Today my congregation had a Mexican themed potluck in honor of our brethren south of the Border and a games night that was full of interest and intrigue, and full of various items being used to mark the theme. For whatever reason, it was the sort of day where my attempts to spread out and enjoy my space led to all kinds of interesting situations, and where matters of space were of a great deal of importance as a whole. As the matter was rather forcefully brought to my own attention several times, I think it would be worthwhile to discuss manspreading and other spatial issues as they came up today, as it is an unusual area to discuss and has a surprising degree of importance in our lives, especially given the fact that people have taken to videotaping others, including celebrities, engaging in manspreading and have publicized such matters in an attempt to shame those who take up more space than they are supposed to have.
First, though, it would be worthwhile to explain what manspreading is. In its prototypical form, manspreading is what happens when someone, usually a guy, spreads out in public space to take up more than one seat so as to avoid having anyone sit too close to them. If one is a passenger in an airplane and one takes up both headrests, or fills up the area under a seat in front of someone else so as to get more space than is one’s due, that is manspreading. When I went on one of the cheap buses between Chaing Rai and the border at Mae Sai when I lived in Thailand, it was impossible for me not to engage in manspreading because I was simply too large for the space that was allotted to me. This is also frequently the case in planes, because my legs are long and airplanes are not constructed, at least in their economy seating, with sufficient legroom for someone like myself, especially when that person has large backpacks with laptops and books as is often the case with me. I am so used to filling up space with books that I don’t always leave enough space for myself to spread out, which is a fairly common problem in my life, actually.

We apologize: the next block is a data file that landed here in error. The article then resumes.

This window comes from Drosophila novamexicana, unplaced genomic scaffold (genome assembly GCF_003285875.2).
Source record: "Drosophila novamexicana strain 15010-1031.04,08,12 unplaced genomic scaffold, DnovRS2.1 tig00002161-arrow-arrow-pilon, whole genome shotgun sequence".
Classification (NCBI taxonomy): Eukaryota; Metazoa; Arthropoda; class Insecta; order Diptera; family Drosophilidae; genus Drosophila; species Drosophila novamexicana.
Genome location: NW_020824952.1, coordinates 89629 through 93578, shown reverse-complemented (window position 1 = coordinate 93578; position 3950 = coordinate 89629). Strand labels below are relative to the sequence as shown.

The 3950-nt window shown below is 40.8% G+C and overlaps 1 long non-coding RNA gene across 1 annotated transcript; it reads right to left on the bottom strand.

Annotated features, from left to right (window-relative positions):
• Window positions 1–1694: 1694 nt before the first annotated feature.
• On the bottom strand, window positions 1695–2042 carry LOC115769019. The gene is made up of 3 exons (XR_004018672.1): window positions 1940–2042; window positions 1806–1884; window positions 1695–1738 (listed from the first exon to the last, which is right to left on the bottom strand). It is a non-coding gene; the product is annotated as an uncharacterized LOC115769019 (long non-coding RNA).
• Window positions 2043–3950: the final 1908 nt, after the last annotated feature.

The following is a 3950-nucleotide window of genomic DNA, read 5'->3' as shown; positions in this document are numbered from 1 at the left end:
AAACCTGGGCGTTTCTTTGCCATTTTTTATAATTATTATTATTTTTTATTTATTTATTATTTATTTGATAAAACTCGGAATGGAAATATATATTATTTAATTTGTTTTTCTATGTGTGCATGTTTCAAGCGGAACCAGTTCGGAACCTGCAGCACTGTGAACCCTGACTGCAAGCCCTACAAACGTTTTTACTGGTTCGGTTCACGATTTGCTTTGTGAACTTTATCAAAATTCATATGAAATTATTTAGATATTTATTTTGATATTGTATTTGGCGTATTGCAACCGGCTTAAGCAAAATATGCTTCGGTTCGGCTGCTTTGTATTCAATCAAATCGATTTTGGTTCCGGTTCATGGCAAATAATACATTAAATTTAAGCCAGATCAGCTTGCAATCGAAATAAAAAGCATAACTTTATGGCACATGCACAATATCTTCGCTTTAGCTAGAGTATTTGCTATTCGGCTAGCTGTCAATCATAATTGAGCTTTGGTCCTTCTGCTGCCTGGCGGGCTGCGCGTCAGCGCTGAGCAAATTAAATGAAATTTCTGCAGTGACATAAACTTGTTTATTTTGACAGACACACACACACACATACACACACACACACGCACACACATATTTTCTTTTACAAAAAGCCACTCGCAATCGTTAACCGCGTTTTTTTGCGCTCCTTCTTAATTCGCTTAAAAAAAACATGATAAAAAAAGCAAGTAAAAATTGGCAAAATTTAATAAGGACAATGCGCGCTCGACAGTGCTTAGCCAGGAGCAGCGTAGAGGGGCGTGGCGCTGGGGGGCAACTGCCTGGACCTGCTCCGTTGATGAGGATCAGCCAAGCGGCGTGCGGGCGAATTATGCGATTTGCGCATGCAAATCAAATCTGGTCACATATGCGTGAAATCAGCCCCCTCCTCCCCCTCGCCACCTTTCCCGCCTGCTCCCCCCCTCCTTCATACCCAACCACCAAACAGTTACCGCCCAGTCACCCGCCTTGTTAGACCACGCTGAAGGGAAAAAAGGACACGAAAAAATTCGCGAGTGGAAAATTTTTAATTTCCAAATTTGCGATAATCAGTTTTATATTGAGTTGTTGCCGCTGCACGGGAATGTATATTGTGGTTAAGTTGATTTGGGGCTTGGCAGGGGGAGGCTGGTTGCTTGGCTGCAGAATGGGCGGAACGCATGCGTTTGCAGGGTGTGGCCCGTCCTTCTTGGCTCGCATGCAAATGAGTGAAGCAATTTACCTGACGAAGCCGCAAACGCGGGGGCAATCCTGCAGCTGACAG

So, how was manspreading a hazard for me today? Let me count the ways. While standing on the riser for special music today, I was nearly surrounded by ladies, and behind me I had two ladies using my back to help as a music stand for their folder, to my left I had a lady who is fairly new in choir who I was trying to give space to, and several ladies beyond that who needed space as well, and in front of me I sought room for my own folder between two other young ladies who also sang alto. During my normal weekly music duties, my attempt to find enough room for my stand, my viola case, and my instrument made it hard for the flautist next to me to step over my instrument safely, so I had to help her avoid dealing with problems from my manspreading. On the other side of me I tried to spread my elbows out a little bit and managed to accidentally poke the local elder giving the closing prayer, who had a joking comment with me about the hazardous obstacle course he had to make to get to the lectern to give the prayer. (I don’t know why no one thought to walk up the other side where there were no chairs or instruments or manspreading violists, though.) Even after church I accidentally managed to elbow someone while I was spreading my elbows and someone walked behind me. As a general note, I tend not to enjoy people coming up behind me, as it serves as one of my most frequent PTSD triggers , and I suppose that as I automatically spread out to make up more space when I sense people in my personal bubble, I suppose I am prone to this sort of hazard. A word to the wise, coming up from behind me may be hazardous even if you’re just trying to walk beside me.
Nor was that the only matter where space was important in the course of today. I had to rearrange some of the people during the time while we were waiting during announcements to go on stage, because people were all kinds of in the wrong place, and if one knows where people should be, and other people don’t, one sort of takes over. Nature abhors a vacuum, and where there is chaos and disorder and people are orderly, well, the rest tends to follow along naturally. Our world is full of disorder, and those who are orderly and organized tend to find a great deal of tasks to do because their love of ease and comfort is not as a great as their distress at disorder and anarchy. This is responsible for a great deal of what happens in our world, that people who hate disorder and mistakes step in where the careless and heedless have made a mess of things. There is much to think about here, perhaps for future reference.
 See, for example: